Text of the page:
In a startling and thought provoking article recently published in the journal Human Evolution, Roffman and colleagues propose that chimpanzees (Pan troglodytes) and their “cousins”, bonobos (Pan paniscus), need to be reclassified to the genus of Homo, the same genus as human beings (Homo sapiens).
That’s a BIG step!
In this article, we’ll explore why Roffman and many other biologists and anthropologists think that chimps and humans are so closely related that they belong in the same genus and we’ll explore some of the advantages and disadvantages that would result from the reclassification.
First, let’s look at where they are classified now and see how that was decided.
Chimpanzees were first observed and recorded by western civilization in 1738 and classified as Simia troglodytes in 1770 by a German Naturalist, Johann Friedrich Blumenbach. In 1816, Lorenz Oken, another German naturalist, coined the genus name Pan after the Greek god of nature and wilderness and ever since they have been designated Pan troglodytes (troglodytes from the Greek trogle “hole, mouse-hole” and dyein “go in, dive in”). In 1933 it was determined that the bonobo was different enough to be given its own species name, paniscus, a diminutive form of Pan.
The researchers above mainly compared physical characteristics and a few fossils to arrive at this tree shown below.
It was taken from this article and summarizes that evolutionary thought. As you can see, it has the great apes, Homininae, splitting into 3 different lines, Gorillas, Chimpanzees (Pan) and Humans (Homo). What Roffman and others are proposing is that we eliminate Pan as a separate genus and include them in the Homo genus.
Two of the most important ways modern evolutionary classifiers look at and define relatedness are through fossil evidence that we can use to compare physical characteristics, and genetic evidence.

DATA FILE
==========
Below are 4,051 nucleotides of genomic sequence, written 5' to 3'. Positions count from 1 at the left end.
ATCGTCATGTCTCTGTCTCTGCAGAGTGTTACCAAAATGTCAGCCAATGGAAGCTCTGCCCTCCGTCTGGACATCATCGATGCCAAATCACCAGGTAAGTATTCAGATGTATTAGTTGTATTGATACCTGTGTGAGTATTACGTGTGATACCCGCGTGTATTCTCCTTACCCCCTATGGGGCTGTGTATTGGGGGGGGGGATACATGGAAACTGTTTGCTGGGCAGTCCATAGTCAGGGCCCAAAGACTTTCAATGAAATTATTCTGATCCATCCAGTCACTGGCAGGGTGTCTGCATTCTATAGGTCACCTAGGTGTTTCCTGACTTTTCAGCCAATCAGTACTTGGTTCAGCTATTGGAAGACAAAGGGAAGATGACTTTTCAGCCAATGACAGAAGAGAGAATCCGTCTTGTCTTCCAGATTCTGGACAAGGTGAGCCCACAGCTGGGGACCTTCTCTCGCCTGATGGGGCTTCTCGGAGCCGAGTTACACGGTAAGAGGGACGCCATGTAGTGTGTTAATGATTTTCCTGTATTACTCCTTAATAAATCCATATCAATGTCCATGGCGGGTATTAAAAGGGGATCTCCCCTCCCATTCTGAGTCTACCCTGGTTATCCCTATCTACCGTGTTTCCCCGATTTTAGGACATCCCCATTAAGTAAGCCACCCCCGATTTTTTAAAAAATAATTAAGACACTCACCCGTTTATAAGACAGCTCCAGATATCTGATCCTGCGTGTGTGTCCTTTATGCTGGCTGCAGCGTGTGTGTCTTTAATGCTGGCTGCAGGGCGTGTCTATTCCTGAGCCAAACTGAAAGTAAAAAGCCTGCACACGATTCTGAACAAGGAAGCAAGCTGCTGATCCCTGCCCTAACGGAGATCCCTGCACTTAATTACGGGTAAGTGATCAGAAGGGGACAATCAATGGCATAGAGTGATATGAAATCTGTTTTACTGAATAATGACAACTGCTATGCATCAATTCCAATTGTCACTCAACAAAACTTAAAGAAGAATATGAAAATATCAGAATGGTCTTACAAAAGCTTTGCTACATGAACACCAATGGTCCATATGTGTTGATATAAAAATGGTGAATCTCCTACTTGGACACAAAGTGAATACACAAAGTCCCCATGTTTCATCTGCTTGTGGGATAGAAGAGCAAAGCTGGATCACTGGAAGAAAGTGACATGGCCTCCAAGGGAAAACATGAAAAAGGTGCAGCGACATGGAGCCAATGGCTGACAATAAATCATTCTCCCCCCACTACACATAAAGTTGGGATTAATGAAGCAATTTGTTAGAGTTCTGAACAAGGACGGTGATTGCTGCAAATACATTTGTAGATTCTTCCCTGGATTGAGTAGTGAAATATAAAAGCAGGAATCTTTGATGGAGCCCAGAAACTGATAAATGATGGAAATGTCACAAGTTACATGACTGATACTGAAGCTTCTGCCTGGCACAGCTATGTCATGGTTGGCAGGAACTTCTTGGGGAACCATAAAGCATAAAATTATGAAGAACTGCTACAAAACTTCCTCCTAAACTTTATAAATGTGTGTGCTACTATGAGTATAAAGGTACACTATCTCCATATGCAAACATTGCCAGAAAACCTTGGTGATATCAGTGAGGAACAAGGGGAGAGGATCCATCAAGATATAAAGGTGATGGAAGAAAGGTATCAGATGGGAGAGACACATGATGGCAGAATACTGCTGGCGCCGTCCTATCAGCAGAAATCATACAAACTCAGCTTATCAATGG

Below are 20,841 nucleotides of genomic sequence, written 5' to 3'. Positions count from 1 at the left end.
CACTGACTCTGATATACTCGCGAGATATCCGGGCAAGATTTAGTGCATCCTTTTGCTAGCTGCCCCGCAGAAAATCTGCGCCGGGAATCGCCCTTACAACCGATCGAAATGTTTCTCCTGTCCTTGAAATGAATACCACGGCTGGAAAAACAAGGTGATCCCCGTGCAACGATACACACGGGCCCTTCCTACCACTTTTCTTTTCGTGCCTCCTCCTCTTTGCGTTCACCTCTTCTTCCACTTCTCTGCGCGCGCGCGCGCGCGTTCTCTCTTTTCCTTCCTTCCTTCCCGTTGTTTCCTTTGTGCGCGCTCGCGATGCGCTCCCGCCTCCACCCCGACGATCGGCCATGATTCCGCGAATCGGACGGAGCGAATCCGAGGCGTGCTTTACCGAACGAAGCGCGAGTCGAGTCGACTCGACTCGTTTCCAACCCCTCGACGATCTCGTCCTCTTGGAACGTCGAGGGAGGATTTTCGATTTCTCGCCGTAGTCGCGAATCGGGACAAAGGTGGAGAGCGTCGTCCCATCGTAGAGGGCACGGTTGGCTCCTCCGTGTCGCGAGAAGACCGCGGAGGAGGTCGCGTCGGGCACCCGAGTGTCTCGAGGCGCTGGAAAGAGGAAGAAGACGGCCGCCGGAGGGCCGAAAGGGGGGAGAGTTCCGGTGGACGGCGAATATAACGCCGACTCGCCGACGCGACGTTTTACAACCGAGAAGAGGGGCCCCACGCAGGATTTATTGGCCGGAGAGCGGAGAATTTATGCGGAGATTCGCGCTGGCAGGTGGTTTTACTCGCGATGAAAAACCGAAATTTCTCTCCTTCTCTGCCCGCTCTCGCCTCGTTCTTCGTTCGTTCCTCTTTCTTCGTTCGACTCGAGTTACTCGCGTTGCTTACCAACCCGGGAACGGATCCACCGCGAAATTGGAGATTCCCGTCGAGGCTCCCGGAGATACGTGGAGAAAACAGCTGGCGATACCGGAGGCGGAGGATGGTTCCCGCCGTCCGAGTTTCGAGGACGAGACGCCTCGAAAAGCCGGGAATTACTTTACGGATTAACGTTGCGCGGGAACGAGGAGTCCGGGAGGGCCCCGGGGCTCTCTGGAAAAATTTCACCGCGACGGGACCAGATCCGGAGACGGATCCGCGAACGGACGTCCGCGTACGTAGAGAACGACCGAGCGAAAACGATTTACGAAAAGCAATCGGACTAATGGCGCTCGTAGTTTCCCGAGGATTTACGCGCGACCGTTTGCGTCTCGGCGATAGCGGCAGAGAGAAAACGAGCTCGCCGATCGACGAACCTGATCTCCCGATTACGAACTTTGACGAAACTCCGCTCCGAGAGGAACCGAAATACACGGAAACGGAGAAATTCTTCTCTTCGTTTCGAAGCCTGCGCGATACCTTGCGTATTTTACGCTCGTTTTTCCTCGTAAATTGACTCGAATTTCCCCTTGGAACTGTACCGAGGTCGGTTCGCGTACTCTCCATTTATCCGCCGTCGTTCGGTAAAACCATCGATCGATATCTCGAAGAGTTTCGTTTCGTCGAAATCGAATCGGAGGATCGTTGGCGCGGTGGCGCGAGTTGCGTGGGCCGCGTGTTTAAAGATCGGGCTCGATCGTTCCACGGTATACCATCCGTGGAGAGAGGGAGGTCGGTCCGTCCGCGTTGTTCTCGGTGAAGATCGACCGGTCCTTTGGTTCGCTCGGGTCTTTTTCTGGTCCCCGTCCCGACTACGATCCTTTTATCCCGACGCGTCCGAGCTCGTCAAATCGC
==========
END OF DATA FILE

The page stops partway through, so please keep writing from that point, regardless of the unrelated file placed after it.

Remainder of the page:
Let’s look further into what these two lines of inquiry have told us.
Fossils: What does the fossil evidence tell us?
Because chimpanzees and apes live in tropical forests with acidic soils, their remains are rapidly degraded and seldom forms fossils. The chimpanzee fossils that have been found are a few teeth between 545 and 284 thousand years old. It usually takes millions of years to form a species, so that’s not enough time to provide solid evidence.
Ok, fossils didn’t tell us very much about chimp-human similarity.
Genetics: What does the genetic evidence tell us?
How genetically different or alike are Homo and Pan?
One way to investigate this is to compare versions of the same protein to see how similar they are.
Because many of an organism’s genes contain instructions that tell cells how to make certain proteins, if two organisms are closely related, and they make the same proteins with only small differences, then we can say they are closely related. If their proteins differ in major ways, then they are less closely related
Almost 50 years ago Allen Wilson and Vincent Sarich performed a molecular analysis of several proteins that were common to both apes and humans. They concluded that apes were closer to humans than had been previously suggested by paleontologists who had based their decision on the scant fossil evidence.
These protein studies had humans and apes diverging from a common ancestor around 4–6 million years ago but could be as early as 8 million years ago. Isn’t 8 earlier?
But that was half a century ago! Isn’t there more recent data to rely on?
in 1990 Morris Goodman and colleagues looked at the DNA sequences around the β-globin gene in primates and basically found that they confirmed the evolutionary tree shown above. They also suggested that the divergences we see happened about 8 million years ago.
But there’s a problem with DNA studies like theirs. One factor that confounds side-by-side DNA sequence comparisons is how fast genes change over time. This rate of change in the genome is commonly referred to as the molecular clock. And certain regions of the genome are known to change faster than others. These are called mutation hot spots.